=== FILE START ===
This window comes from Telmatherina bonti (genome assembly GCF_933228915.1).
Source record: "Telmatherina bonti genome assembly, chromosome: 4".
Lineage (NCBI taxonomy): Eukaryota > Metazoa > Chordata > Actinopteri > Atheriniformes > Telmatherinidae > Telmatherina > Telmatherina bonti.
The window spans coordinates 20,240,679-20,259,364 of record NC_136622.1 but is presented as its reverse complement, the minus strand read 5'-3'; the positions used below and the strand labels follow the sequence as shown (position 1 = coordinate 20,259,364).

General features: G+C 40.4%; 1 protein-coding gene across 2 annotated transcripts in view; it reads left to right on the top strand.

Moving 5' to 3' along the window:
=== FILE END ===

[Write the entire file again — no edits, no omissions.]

This window comes from Telmatherina bonti (genome assembly GCF_933228915.1).
Source record: "Telmatherina bonti genome assembly, chromosome: 4".
Lineage (NCBI taxonomy): Eukaryota > Metazoa > Chordata > Actinopteri > Atheriniformes > Telmatherinidae > Telmatherina > Telmatherina bonti.
The window spans coordinates 20,240,679-20,259,364 of record NC_136622.1 but is presented as its reverse complement, the minus strand read 5'-3'; the positions used below and the strand labels follow the sequence as shown (position 1 = coordinate 20,259,364).

General features: G+C 40.4%; 1 protein-coding gene across 2 annotated transcripts in view; it reads left to right on the top strand.

Moving 5' to 3' along the window: